RUTLAND, Vt. — Over the weekend, I traveled Vermont with three of the most remarkable defenders of democracy I have met in a long time: former Army Sgt. Drew Cameron, former Marine Cpl. Matt Howard and former Army Sgt. Adrienne Kinne.
We were on a mission: A mission to end an unjust and horrific war, and a mission to hold to account the men who launched that war.
What made the experience of appearing in close to a dozen communities with the local Iraq Veterans Against the War campaigners was not that these courageous young vets had chosen to speak so openly and so directly about the reasons why they favor ending the U.S. occupation of Iraq. IVAW members and supporters are speaking up all over this country, more boldly, more aggressively, every day, telling the fundamental truth that Drew Cameron, who served as a field artillery soldier in the 4th Infantry Division, spoke: “Democracy is not taught through the end of a gun.”
Rather, the experience was remarkable because these veterans had come to the same conclusion as that reached by a growing number of honest critics of the war: If we are determined to bring the troops home, we have to get serious about addressing the lawlessness of those who brought this war on and who now seek to expand it.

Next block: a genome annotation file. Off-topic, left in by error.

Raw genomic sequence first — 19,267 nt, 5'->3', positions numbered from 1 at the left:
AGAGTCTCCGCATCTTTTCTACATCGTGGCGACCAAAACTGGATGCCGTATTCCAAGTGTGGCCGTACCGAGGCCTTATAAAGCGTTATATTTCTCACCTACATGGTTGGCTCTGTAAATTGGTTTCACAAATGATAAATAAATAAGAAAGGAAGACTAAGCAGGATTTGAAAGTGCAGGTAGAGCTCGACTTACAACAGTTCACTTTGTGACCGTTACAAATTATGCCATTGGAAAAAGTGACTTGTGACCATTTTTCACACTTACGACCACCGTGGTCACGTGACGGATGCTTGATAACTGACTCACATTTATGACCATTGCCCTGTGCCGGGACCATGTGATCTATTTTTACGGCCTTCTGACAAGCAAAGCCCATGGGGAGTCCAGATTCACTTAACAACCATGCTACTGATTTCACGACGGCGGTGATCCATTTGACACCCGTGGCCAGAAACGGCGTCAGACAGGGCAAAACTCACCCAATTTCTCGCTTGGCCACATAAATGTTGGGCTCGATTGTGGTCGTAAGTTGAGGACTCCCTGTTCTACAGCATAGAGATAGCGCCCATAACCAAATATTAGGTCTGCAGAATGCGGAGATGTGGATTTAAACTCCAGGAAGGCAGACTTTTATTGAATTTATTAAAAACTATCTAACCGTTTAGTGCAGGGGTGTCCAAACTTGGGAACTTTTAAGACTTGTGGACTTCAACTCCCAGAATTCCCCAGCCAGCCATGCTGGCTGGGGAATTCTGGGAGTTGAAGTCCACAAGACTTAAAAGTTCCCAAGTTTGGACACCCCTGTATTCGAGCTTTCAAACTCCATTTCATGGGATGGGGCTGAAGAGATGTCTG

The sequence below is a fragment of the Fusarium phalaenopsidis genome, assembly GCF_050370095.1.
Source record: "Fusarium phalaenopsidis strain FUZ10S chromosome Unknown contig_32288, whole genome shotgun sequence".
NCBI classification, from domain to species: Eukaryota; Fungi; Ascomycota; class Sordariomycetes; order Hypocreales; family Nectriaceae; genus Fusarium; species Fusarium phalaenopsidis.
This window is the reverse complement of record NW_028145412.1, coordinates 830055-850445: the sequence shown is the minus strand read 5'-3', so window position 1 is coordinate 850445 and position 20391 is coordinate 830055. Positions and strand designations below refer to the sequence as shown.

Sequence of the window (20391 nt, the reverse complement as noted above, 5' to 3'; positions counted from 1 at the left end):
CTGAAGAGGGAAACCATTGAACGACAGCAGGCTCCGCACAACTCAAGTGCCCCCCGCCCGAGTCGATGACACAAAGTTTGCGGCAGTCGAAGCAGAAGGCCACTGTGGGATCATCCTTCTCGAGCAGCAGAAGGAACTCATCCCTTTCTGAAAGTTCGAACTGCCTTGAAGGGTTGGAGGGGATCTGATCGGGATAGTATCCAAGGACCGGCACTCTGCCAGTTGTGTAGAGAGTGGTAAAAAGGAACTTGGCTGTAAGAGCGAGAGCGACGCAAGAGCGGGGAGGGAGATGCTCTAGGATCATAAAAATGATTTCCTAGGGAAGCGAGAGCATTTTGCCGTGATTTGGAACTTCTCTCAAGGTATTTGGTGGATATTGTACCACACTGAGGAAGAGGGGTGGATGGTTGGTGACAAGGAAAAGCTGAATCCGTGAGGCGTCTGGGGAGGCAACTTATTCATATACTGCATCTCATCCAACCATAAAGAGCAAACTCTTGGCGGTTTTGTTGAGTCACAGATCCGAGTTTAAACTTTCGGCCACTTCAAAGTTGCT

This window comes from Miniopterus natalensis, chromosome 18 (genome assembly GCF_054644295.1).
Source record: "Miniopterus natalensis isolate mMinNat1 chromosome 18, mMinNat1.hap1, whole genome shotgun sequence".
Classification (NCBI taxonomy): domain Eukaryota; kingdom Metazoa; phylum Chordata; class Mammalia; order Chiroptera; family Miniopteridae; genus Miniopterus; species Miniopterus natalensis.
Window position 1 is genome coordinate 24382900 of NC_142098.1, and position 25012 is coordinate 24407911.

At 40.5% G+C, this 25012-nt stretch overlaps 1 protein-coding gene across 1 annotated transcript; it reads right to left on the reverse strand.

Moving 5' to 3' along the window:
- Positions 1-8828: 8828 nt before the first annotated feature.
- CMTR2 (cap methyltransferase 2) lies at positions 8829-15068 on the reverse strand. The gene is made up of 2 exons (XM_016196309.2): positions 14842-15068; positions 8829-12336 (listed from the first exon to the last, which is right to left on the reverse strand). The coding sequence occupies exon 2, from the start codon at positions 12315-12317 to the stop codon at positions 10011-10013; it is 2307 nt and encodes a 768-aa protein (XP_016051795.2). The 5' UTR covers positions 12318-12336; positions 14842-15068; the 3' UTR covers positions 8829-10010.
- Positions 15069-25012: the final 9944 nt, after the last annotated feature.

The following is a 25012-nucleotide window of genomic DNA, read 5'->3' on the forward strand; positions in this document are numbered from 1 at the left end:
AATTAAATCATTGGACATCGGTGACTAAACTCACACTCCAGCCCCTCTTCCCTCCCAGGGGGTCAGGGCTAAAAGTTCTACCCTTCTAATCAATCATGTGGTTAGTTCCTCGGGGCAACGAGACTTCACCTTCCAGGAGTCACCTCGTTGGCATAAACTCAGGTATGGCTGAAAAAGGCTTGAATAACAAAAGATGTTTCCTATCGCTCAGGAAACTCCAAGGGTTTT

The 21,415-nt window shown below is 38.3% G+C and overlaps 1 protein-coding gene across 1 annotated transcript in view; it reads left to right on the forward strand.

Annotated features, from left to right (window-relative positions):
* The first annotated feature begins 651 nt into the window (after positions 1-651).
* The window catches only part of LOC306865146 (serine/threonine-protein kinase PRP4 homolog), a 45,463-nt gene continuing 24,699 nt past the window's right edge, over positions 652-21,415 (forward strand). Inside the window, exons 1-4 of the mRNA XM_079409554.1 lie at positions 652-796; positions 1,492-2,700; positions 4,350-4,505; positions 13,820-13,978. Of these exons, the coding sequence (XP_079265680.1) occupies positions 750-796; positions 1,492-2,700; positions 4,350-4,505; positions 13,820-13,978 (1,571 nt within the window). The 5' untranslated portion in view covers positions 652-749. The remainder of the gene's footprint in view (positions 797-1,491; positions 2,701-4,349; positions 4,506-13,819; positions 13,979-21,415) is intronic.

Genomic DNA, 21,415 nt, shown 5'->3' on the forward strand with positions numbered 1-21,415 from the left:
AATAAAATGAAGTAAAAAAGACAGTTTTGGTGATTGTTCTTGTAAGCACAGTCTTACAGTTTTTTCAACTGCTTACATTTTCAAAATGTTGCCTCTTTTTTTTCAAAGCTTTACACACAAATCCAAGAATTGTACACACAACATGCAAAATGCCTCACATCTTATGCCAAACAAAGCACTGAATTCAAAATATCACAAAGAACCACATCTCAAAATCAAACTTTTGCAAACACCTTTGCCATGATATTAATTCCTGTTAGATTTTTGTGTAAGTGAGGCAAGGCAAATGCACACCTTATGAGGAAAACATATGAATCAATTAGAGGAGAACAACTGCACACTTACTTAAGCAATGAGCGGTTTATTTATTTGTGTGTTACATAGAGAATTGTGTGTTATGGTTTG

We do not do so by promoting “non-binding resolutions.”
We express our seriousness by sending a signal that the need to end this occupation of a foreign land is so pressing that we are prepared to speak of impeaching the men who promise to maintain their military misadventure for so long as they occupy the White House.
“If you want to support the troops, you need to support the Constitution,” explained Kinne, who served in the Army from 1994 to 2004 as an Arabic linguist in military intelligence, “And you need to recognize that if you support the Constitution, you must support impeachment.”
There are millions of Americans who would like to impeach George Bush and Dick Cheney for the long list of high crimes and misdemeanors that have been associated with the names of these errant executives over the past six years. For instance, polls suggest that a majority of Americans favor impeachment if it is proven that the president lied to the America people about the reasons for going to war in Iraq.
But there are still those casual citizens who suggest that impeachment is a “distraction” from the important business of the day.
The Americans who established the power to impeach had just finished a revolution against a king named George. They fought that revolution on the premise, spelled out by a young Virginia farmer named Thomas Jefferson, that the people had the power to remove leaders who disregarded the rule of law and the mandates of morality. “A Prince, whose character is thus marked by every act which may define a Tyrant, is unfit to be the ruler of a free people,” wrote Jefferson, who worried that the presidency would devolve into a circumstance where an occupant of the Oval Office would govern as a king for four years.